Is Smoking Dragging You Down?
10 reasons to quit smoking beyond the big health threats.
3. Premature aging
"One of the chief and significant causes of premature aging of the face is
smoking," Fiore says. Skin changes, like leathery skin and deep wrinkling,
are more likely in people who are regular smokers. According to the
American Academy of Dermatology, smoking leads to biochemical changes in the
body that speed the aging process. For example, smoking deprives the living
skin tissue of oxygen by causing constriction of the blood vessels. As a
result, blood doesn't get to your organs as easily, and that includes the
Another classic smoker giveaway is tar staining of the hands and skin from
holding cigarettes. "Burning cigarette smoke is most apparent around the face
and I think that what we sometimes see is staining of the skin from the tars
and other deadly toxins in tobacco smoke," Fiore says.
Fiore also points out that the muscle actions required to inhale lead to the
classic smoker's wrinkles around the mouth.
4. Social pressures
Schroeder cites a study published in The New England Journal of
Medicine in 2008, which looked at the dynamics of smoking in large social
networks as a part of the Framingham Heart Study. The study, which took place
during the period between 1971 and 2003, examined smoking behavior and the
extent to which groups of widely connected people have an affect on quitting.
One of the findings was that smokers have increasingly moved to the fringes of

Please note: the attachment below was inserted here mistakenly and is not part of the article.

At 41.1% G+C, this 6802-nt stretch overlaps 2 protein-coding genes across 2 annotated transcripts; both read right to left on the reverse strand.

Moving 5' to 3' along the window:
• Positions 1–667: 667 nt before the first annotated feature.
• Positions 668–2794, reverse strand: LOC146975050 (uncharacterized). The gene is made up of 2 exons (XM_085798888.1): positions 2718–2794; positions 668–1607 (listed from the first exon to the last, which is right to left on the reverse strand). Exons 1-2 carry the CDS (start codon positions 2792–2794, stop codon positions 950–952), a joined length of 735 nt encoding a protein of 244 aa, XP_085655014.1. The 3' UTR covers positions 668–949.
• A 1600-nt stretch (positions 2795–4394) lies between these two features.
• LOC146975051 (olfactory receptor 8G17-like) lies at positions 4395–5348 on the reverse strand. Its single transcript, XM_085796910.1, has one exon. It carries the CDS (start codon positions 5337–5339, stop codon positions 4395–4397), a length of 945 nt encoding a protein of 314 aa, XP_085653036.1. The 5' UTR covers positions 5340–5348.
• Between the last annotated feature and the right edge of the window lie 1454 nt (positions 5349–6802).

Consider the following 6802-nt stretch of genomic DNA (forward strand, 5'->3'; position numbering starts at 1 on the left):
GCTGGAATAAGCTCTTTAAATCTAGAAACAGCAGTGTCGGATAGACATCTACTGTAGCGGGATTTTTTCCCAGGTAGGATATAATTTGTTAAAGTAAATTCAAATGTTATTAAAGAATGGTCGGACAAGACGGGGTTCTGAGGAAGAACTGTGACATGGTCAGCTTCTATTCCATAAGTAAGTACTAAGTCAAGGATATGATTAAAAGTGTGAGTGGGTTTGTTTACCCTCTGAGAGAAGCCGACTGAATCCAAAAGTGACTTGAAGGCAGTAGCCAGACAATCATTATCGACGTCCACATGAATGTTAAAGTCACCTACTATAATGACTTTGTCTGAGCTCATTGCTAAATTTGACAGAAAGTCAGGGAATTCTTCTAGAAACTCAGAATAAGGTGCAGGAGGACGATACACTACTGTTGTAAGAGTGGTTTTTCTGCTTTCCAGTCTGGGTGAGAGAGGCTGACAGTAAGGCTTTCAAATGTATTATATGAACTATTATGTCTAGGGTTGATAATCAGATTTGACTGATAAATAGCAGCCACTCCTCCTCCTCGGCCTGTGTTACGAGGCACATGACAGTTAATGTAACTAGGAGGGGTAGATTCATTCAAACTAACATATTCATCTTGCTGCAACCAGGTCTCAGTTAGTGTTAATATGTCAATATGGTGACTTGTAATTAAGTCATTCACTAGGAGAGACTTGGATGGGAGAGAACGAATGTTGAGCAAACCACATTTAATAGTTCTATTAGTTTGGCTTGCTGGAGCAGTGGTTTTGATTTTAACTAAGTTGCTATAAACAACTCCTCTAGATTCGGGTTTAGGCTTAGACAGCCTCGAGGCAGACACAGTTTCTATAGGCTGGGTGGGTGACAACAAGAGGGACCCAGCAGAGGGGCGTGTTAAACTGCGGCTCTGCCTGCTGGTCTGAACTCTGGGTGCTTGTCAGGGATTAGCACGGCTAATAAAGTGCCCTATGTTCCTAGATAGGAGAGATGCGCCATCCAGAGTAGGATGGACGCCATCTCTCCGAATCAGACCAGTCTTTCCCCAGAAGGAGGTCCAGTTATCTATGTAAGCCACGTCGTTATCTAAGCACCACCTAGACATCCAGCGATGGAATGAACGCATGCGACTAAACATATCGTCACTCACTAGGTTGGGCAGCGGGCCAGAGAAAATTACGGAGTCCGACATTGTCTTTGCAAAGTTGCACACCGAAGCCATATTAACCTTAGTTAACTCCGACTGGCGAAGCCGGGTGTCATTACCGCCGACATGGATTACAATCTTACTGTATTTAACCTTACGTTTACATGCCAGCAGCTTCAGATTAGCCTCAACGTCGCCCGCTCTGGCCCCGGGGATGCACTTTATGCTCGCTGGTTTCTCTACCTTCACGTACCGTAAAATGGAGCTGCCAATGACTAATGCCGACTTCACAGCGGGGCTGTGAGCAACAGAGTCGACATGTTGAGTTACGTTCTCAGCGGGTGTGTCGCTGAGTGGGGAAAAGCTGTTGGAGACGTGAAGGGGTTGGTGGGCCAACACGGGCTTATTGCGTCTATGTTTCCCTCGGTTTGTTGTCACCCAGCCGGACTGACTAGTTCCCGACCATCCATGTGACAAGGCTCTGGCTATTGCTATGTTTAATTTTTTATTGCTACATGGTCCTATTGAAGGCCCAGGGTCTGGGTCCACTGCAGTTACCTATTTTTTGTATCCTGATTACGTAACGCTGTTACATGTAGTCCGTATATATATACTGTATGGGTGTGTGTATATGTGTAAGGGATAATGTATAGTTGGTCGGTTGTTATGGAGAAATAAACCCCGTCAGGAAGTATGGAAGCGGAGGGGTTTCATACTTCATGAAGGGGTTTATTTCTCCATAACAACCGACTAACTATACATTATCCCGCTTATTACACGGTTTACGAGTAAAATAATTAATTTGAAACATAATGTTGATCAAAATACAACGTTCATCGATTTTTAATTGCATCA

social networks. "Smokers have become marginalized," Schroeder says.
Joyce Wilde, a small business owner and former smoker in Pittsburgh,
remembers feeling marginalized when she smoked heavily. "Smoking really messed
with my self-concept," Wilde tells WebMD. "I usually hid somewhere and
smoked so no one would see me. The experience of smoking embarrassed me
and I felt weakened by it, both physically and emotionally."
The reasons for the increasing unpopularity of smoking and diminished social
standing of those who continue to light up likely has roots in our increased
understanding of the health implications of smoking, not just for the smoker,
but for those breathing in secondhand smoke as well.
"The reason for [clean indoor air] ordinances is to protect the healthy
nonsmoker from the known danger of toxins of secondhand smoke," Fiore says.
"It's not just the inconvenience of it makes my clothes smell bad when I go to
get a drink, it's that risk from the carcinogens and side stream smoke, some of
which are at higher concentrations than direct smoke."